Oxygen has raised pounds 250,000, signed up a roster of high profile advertisers and has the backing of commercial radio's leading investor, Radio Investments. It has also become the first student radio station to secure an eight- year Radio Authority licence. Not bad going for the station's two founders, Philip Weiss, 24, and Nick Molden, 22.
Based in Oxford city centre's Westgate shopping complex, Oxygen boasts two fully equipped studios, the latest computer systems and a full-time staff of five.
"It's pretty well been a full-time commitment in the run-up to launch," says Sonia Damle, 21, a second year English student and editor of the daily breakfast show, Breakfast on the Edge. Damle is one of 300 student volunteers working an intricate system of shifts and programme teams to produce Oxygen's output, 24 hours a day. "I'll probably be in a little less now we're on air - I've got to balance this with course work," she says.
Inspired by the success of student radio in other countries, notably the US, Weiss and Molden came up with the idea for Oxygen while still at college three years ago. "The city of Oxford has such a lively media scene it seemed logical to have a student station, especially as the city's students are so scattered: they have no central base," Weiss says.
Although the pair met at Christ Church college, both insist Oxygen's focus goes beyond Oxford University. "Our ambition is to bring together students from all the city's education establishments," says Weiss. "We're determined not to be elitist." So references to bumps suppers, formal halls and Michaelmas term are banned. Which is just was well, Molden adds, "because students are only a proportion of the station's target audience". To satisfy the Radio Authority, Oxygen set itself a target of attracting a weekly audience of 23,000 students. However, Weiss and Molden insist they are targeting anyone in the city aged 16 to 24 with a new and independent music mix that is similar to recent London licence winner xfm. "There's nothing inherently `studenty' about our output," Weiss insists. Seventy per cent will be music, 30 per cent speech. Independent Radio News is providing national bulletins. Reuters is supplying access to its world, business and financial reports. Local news, debate, features and comedy produced by students will appeal to the whole community. "We'll provide a unique service - no other station caters just for the city." Although there are 24 student stations in the UK, Oxygen is the first to secure a full-term, eight year licence from the RA. Others use an "induction loop" system which restricts transmission to college property. To broadcast to the world outside, a campus station must go head-to-head with professional IR operators to win a full licence. To date, few have bothered. Tim Schoonmaker, chief executive of Emap Radio and a former presenter on New Hampshire university Dartmouth College's radio station, believes there are two reasons for this. "College radio in the UK has not really developed because of a shortage of frequencies as the BBC has absorbed so many," he says. Geography is another factor. "In the US, more stations can use the same frequency because they're more spread out." It is also about application, adds Marc Bond, commercial development manager at The Local Radio Company, a division of Radio Investments. "Many are run to satisfy the egos of those involved." Weiss agrees: "You've got to care about being a successful business. We lobbied the RA first, prepared a business plan, secured finances, talked to City Council and the Chamber of Commerce before thinking about programming." And just as well. With estimated annual operating costs of pounds 200,000, Oxygen will rely heavily on advertising revenue. But will its listeners be attractive to advertisers? Molden concedes that most local commercial stations rely on businesses eager to target employed twenty- and thirty-somethings. However, he adds: "Research shows Oxford students alone have a combined spending power worth pounds 20m a year." Schoonmaker believes Oxygen might have a struggle on its hands. "Local advertisers are not so interested in 15- to 24-year-olds, as they don't buy new cars or double glazing," he explains. They'll also have to compete with the Oxfordshire-wide commercial station Fox FM. Linda Smith, marketing director at MSM, which sells airtime for Fox, says the area is popular with advertisers. "It has an up-market, young listener profile which means many use it for launch and test campaigns." However, Fox has a loyal audience. Although it targets a broad audience - people aged from 16 to 44 - it performs well with younger listeners, with a weekly reach of 55 per cent. Molden remains unperturbed. With costs kept to minimum, he is confident Oxygen will more than break even - enabling profits to go into bursaries helping local students in media-related activities. "Oxygen is 49 per cent owned by TLCR, 51 per cent owned by Oxford Student Radio Trading, a registered charity," he explains. "We're student-run with professional expertise, but OSRT profits will benefit students and the local community." Noble sentiments, but will it work?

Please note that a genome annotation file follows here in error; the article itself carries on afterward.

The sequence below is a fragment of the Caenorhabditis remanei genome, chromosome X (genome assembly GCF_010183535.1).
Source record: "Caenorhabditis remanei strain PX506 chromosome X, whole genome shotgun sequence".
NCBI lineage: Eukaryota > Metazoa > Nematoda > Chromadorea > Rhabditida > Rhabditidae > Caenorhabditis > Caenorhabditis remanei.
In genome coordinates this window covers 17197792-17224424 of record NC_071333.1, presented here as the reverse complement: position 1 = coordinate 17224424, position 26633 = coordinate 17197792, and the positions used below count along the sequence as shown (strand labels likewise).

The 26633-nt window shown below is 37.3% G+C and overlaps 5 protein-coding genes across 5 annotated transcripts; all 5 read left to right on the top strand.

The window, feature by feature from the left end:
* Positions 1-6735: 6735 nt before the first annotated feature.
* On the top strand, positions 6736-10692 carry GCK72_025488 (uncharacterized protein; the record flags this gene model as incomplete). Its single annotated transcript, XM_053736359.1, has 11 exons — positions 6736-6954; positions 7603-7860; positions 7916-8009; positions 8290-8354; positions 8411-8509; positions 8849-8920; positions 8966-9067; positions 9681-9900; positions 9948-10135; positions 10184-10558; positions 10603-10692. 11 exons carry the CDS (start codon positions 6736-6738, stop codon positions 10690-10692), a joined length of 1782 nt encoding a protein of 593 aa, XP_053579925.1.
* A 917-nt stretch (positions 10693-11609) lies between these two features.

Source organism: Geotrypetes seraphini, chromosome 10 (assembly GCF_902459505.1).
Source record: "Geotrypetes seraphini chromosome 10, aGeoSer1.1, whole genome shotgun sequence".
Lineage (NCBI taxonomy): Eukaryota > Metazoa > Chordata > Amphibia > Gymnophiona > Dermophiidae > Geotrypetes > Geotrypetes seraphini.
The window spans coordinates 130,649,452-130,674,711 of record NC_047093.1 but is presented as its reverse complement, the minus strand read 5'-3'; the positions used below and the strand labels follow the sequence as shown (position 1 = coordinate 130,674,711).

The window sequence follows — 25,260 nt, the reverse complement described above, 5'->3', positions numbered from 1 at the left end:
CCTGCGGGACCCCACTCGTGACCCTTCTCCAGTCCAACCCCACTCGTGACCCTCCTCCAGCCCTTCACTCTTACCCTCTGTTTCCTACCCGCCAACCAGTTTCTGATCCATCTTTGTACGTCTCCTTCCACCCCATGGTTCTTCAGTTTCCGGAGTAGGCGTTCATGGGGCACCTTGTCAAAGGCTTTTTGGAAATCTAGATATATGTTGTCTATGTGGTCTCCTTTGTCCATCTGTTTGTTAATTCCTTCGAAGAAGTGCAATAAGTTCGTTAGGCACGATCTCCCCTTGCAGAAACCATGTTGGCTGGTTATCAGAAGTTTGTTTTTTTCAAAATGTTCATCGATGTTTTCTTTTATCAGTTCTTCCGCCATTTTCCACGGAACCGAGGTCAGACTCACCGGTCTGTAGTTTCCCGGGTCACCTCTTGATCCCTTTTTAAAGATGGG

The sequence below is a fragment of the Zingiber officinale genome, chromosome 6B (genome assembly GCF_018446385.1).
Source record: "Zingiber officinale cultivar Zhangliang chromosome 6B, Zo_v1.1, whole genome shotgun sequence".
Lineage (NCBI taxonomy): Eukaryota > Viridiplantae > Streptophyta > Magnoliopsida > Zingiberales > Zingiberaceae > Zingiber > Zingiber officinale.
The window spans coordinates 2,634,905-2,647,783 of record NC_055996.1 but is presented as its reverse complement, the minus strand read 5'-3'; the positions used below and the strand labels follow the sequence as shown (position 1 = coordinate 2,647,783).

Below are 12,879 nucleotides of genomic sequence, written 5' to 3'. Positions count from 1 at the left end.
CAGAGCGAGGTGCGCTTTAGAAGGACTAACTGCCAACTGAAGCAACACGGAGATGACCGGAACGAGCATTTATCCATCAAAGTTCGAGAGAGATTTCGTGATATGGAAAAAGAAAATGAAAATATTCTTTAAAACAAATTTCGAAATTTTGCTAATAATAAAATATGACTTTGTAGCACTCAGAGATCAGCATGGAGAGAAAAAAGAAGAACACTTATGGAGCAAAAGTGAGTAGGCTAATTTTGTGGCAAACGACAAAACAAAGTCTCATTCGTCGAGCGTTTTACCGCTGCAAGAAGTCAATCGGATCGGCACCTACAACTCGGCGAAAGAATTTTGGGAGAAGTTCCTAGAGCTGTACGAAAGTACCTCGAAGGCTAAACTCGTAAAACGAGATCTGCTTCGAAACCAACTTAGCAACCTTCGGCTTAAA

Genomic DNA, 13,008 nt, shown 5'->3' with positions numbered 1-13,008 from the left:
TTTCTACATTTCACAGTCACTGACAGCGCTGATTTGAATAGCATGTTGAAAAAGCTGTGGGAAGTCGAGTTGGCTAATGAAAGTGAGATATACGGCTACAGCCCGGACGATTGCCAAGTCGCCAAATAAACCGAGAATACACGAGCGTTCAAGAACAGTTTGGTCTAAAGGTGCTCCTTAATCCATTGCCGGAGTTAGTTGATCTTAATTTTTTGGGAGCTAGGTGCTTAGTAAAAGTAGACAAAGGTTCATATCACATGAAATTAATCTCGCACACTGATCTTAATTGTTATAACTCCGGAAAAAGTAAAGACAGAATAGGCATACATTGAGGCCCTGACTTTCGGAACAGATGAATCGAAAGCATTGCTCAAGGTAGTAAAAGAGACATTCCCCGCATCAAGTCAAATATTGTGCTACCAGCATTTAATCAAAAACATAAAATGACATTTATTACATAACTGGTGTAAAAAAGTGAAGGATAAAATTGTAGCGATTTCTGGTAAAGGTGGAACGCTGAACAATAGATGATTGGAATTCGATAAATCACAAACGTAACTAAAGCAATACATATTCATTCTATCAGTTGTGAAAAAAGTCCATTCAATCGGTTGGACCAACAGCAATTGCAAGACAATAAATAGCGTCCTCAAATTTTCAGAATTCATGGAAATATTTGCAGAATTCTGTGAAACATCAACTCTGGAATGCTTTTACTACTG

Alan McGee, president of Creation Records, believes that it can. Like many music industry executives, he favours any move to get more new talent on air. "Music radio in this country tends to lean towards the chart-oriented safe options," he says. "The non-mainstream audience is a lot bigger than many people think." Adds Bond: "Oxygen has a properly developed management infrastructure to run an entertainment service as a business. I certainly think we'll see more following their lead." He may not wait long. Next month, the RA awards a new Merseyside licence. Among the bidders is student- run Shout FM.Reuse content